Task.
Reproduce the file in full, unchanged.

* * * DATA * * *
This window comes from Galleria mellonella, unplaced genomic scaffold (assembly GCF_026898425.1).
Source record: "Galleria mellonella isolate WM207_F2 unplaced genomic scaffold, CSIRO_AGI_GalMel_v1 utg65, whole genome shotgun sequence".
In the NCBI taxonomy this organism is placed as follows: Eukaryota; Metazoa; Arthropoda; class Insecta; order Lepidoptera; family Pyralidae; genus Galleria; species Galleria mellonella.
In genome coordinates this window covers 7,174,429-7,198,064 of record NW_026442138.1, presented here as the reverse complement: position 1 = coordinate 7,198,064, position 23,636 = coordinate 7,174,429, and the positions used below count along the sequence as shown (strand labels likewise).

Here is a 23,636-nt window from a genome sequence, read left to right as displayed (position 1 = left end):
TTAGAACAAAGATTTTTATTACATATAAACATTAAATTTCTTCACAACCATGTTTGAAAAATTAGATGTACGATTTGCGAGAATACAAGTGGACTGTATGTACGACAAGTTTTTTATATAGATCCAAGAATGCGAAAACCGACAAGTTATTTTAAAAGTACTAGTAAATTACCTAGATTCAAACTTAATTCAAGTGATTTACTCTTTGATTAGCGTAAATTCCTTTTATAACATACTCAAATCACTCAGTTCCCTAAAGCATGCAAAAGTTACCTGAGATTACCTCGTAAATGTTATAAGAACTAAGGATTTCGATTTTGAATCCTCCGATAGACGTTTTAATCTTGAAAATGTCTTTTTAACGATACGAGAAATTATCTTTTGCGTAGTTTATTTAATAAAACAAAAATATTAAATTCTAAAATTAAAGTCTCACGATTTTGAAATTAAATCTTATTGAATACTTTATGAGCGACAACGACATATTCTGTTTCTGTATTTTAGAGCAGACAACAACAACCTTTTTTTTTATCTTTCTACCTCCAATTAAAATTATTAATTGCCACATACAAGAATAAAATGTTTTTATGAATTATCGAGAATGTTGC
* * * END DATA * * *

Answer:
This window comes from Galleria mellonella, unplaced genomic scaffold (assembly GCF_026898425.1).
Source record: "Galleria mellonella isolate WM207_F2 unplaced genomic scaffold, CSIRO_AGI_GalMel_v1 utg65, whole genome shotgun sequence".
In the NCBI taxonomy this organism is placed as follows: Eukaryota; Metazoa; Arthropoda; class Insecta; order Lepidoptera; family Pyralidae; genus Galleria; species Galleria mellonella.
In genome coordinates this window covers 7,174,429-7,198,064 of record NW_026442138.1, presented here as the reverse complement: position 1 = coordinate 7,198,064, position 23,636 = coordinate 7,174,429, and the positions used below count along the sequence as shown (strand labels likewise).

Here is a 23,636-nt window from a genome sequence, read left to right as displayed (position 1 = left end):
TTAGAACAAAGATTTTTATTACATATAAACATTAAATTTCTTCACAACCATGTTTGAAAAATTAGATGTACGATTTGCGAGAATACAAGTGGACTGTATGTACGACAAGTTTTTTATATAGATCCAAGAATGCGAAAACCGACAAGTTATTTTAAAAGTACTAGTAAATTACCTAGATTCAAACTTAATTCAAGTGATTTACTCTTTGATTAGCGTAAATTCCTTTTATAACATACTCAAATCACTCAGTTCCCTAAAGCATGCAAAAGTTACCTGAGATTACCTCGTAAATGTTATAAGAACTAAGGATTTCGATTTTGAATCCTCCGATAGACGTTTTAATCTTGAAAATGTCTTTTTAACGATACGAGAAATTATCTTTTGCGTAGTTTATTTAATAAAACAAAAATATTAAATTCTAAAATTAAAGTCTCACGATTTTGAAATTAAATCTTATTGAATACTTTATGAGCGACAACGACATATTCTGTTTCTGTATTTTAGAGCAGACAACAACAACCTTTTTTTTTATCTTTCTACCTCCAATTAAAATTATTAATTGCCACATACAAGAATAAAATGTTTTTATGAATTATCGAGAATGTTGC